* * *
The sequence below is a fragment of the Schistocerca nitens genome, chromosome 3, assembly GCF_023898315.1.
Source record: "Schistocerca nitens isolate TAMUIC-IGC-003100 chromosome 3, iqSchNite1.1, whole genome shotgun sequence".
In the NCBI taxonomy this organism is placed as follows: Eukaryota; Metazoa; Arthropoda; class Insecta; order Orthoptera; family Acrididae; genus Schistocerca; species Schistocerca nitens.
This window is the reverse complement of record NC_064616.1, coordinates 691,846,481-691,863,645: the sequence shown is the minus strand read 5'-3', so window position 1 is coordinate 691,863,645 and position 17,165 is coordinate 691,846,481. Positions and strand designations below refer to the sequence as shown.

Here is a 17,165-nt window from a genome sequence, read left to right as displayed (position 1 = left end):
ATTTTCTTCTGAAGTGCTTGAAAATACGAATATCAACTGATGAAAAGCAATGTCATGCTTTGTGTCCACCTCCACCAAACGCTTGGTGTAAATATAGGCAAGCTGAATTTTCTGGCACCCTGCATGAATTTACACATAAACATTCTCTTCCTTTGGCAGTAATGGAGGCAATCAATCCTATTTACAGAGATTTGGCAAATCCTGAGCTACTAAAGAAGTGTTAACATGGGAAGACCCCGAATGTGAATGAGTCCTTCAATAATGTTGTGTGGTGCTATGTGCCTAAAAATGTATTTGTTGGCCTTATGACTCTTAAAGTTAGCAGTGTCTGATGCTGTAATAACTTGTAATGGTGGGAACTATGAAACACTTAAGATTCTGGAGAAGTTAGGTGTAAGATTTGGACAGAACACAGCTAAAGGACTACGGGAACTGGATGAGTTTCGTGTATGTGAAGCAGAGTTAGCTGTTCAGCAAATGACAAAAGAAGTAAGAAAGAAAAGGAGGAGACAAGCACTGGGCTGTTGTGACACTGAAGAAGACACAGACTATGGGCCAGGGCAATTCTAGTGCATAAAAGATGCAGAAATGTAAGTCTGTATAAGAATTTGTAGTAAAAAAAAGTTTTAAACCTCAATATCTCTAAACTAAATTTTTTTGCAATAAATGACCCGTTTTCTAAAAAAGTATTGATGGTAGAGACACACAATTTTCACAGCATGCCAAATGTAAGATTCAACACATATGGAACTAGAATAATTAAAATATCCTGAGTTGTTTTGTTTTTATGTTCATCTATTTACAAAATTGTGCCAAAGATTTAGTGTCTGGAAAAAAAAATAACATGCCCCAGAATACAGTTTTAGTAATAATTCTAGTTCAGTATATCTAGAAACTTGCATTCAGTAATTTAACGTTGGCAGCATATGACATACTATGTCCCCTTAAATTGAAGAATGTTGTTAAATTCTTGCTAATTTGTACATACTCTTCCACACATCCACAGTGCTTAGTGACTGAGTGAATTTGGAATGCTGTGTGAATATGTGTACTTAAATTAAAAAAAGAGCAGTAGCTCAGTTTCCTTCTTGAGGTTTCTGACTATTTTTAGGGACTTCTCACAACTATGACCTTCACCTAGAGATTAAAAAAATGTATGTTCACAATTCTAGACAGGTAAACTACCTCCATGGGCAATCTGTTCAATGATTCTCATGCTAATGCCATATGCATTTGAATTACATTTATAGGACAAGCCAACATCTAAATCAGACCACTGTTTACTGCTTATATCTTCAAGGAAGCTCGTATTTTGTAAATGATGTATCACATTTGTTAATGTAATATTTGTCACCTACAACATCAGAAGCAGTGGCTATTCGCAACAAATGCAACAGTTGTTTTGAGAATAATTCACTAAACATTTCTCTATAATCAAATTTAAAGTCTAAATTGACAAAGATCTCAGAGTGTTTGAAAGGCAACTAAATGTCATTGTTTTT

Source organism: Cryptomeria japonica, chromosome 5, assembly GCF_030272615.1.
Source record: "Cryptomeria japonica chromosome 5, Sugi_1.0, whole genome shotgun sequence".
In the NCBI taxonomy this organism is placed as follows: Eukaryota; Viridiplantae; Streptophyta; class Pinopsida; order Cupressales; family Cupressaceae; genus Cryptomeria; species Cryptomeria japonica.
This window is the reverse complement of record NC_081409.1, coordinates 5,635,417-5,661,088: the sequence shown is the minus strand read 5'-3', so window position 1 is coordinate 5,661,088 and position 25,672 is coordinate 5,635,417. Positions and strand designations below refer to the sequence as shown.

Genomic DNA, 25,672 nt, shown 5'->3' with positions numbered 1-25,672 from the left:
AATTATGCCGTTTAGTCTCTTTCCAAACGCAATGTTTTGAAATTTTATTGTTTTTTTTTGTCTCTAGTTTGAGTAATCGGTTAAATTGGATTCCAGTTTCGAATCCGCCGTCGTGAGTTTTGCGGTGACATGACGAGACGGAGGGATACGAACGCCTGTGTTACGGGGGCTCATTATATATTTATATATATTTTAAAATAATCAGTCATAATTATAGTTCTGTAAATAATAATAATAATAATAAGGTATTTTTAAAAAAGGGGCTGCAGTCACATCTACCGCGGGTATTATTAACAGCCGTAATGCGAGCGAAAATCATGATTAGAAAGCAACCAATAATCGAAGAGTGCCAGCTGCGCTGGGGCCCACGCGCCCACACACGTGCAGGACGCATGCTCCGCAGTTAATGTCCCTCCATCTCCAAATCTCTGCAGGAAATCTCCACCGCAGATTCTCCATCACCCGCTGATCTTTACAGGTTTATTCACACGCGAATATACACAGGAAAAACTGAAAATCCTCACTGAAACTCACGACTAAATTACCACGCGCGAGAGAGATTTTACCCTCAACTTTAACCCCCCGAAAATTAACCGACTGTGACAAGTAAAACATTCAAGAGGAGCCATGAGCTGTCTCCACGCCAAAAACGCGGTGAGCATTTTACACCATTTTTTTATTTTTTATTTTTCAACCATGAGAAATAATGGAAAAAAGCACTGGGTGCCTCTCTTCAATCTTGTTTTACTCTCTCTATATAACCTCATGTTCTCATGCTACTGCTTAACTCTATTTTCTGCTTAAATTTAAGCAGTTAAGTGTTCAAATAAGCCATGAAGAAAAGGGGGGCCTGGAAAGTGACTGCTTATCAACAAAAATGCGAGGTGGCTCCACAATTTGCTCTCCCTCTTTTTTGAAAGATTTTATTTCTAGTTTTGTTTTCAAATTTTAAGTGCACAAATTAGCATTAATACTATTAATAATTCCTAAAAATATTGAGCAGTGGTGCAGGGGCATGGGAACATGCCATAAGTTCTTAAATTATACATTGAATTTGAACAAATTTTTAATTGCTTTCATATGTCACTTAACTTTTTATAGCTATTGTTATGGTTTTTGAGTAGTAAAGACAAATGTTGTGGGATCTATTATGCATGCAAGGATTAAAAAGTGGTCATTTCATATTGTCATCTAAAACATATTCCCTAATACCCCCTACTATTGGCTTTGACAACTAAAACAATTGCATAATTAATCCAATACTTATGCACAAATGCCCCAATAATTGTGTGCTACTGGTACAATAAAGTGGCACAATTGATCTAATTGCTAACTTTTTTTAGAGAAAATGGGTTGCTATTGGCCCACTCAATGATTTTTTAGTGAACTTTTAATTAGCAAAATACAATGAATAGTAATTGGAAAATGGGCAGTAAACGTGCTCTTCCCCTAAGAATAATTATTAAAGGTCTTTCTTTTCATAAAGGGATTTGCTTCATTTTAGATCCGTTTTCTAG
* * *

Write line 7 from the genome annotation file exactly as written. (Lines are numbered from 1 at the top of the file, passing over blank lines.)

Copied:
Source organism: Cryptomeria japonica, chromosome 5, assembly GCF_030272615.1.